Barry Eichengreen and I have posted an update to our column comparing the current global economic crisis with the Great Depression. The data are through the end of March (apart from the discount rate data, which are through the end of April). Further updates will be posted as the industrial output and trade data are processed by the international organisations which we are using as our source.
At the global level, March saw green shoots in the stock market, but not in the real economy — although world trade stabilised, and there was a clear deceleration in the rate of decline of world industrial output.
We are also, for the first time, posting data on individual countries. These emphasise the gravity of the current crisis. They also show green shoots in some countries, particularly in Eastern Europe and Japan. Hopefully subsequent numbers will confirm these encouraging signs.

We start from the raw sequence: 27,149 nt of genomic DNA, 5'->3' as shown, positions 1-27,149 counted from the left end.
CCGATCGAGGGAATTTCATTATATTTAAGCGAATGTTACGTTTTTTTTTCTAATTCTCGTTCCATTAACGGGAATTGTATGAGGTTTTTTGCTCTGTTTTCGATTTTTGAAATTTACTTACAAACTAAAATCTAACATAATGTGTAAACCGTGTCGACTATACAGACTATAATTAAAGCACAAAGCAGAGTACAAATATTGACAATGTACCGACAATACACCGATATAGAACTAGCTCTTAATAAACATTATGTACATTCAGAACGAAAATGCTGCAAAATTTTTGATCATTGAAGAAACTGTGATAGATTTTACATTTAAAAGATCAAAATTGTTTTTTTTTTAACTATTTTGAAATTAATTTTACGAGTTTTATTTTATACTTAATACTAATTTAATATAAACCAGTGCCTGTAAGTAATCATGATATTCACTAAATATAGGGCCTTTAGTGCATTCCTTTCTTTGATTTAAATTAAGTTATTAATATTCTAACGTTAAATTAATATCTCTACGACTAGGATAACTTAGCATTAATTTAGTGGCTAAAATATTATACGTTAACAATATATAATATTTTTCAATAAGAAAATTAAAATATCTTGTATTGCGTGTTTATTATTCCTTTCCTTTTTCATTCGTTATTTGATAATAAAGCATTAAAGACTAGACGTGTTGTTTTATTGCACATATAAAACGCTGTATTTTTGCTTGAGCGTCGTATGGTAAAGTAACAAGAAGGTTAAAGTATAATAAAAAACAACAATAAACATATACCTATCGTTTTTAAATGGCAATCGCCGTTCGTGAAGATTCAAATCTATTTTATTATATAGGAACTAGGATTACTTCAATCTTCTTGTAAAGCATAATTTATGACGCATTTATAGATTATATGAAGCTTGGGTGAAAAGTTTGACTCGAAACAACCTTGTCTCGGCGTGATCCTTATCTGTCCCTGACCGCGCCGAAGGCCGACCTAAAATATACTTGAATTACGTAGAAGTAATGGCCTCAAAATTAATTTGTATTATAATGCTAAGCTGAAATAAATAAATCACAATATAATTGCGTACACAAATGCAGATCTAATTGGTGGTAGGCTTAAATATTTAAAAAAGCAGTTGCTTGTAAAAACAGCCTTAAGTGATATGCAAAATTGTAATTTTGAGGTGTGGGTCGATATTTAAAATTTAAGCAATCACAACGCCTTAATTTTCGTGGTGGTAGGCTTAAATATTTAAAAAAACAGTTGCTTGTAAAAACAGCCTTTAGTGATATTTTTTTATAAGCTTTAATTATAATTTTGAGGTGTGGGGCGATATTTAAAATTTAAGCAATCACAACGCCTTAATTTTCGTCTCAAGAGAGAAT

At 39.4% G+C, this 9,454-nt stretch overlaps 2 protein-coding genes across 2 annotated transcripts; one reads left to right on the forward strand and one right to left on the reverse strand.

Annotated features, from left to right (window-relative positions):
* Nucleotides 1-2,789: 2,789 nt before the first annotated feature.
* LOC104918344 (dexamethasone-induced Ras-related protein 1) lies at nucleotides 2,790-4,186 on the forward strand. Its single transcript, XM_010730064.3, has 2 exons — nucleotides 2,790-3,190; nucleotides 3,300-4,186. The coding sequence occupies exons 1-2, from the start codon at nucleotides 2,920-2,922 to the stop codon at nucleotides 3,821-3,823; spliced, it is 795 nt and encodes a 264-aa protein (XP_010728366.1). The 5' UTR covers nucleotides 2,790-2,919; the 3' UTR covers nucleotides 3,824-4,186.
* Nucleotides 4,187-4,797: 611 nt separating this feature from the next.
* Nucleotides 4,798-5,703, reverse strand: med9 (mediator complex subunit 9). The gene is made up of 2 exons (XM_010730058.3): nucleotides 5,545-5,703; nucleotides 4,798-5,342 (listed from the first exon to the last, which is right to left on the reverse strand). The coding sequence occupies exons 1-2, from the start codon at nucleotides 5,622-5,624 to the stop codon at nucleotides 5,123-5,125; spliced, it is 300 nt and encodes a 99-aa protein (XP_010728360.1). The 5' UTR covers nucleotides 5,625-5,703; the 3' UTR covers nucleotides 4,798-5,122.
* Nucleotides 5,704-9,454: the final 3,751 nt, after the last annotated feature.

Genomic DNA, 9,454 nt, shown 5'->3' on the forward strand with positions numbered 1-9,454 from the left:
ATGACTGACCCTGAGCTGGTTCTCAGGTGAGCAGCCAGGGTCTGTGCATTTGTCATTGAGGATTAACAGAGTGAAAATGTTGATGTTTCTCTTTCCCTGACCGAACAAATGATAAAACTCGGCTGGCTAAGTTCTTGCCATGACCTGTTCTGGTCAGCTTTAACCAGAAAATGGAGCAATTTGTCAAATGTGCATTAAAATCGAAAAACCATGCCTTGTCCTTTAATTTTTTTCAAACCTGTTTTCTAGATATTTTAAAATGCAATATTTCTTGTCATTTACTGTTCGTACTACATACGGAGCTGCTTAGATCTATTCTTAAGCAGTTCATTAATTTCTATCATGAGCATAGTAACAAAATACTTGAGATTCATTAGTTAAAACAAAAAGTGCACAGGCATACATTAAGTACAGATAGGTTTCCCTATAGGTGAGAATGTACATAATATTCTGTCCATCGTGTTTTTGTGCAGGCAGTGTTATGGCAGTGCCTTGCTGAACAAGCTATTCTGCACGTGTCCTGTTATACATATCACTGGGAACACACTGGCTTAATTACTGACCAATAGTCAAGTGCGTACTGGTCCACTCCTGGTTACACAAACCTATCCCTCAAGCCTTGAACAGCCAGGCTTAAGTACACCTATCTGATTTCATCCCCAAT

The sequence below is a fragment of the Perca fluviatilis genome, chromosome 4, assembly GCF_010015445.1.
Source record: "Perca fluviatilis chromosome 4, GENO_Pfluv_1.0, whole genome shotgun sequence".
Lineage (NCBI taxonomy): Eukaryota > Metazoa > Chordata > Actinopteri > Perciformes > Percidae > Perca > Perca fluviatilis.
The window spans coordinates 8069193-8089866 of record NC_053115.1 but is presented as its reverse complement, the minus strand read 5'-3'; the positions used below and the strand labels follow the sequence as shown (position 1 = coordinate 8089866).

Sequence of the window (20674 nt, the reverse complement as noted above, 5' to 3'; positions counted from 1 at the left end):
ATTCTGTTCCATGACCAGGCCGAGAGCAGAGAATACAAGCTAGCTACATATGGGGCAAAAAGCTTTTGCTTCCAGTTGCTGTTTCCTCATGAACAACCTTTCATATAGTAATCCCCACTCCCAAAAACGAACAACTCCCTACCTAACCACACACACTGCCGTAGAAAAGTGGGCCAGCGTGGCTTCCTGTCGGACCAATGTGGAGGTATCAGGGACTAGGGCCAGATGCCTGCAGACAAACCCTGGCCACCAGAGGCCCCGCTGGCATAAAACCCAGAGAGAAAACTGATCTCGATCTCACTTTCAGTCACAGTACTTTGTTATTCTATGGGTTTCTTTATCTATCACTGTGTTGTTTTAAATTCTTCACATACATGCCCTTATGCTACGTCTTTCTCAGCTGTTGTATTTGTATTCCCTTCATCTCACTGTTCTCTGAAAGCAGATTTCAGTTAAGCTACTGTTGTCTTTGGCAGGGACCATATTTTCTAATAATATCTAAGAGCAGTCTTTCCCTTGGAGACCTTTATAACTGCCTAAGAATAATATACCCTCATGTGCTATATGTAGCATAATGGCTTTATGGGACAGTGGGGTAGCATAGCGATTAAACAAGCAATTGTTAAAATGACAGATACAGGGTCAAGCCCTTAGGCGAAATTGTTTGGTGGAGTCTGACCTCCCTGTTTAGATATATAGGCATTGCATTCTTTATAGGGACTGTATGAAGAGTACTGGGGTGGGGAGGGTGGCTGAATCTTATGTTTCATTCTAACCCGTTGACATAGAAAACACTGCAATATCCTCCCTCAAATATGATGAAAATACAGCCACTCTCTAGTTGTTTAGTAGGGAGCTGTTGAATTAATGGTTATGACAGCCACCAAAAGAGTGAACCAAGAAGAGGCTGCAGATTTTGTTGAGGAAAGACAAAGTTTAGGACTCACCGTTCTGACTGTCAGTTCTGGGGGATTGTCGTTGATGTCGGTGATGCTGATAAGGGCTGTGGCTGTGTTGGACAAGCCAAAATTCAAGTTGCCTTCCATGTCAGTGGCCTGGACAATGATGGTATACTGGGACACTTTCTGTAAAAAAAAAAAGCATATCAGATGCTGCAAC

Is this the end of the beginning, or a lull between storms? Hopefully the former, but how can one be certain, especially given the various unexploded landmines littering the economic landscape, and the steady increase in unemployment around the world with its potential to create new holes in the financial sector? The Great Depression also saw increases in output which turned out to be temporary, largely due to the policy mistakes of central bankers and politicians trapped by a gold standard mentality. As my column with Barry pointed out, the policy response has been much better this time around, and may be bearing fruit. Once the recovery is clearly under way, governments will need to start balancing the books. But a premature tightening of fiscal policy would be disastrous, which is why Europe needs to avoid artificial fiscal straitjackets.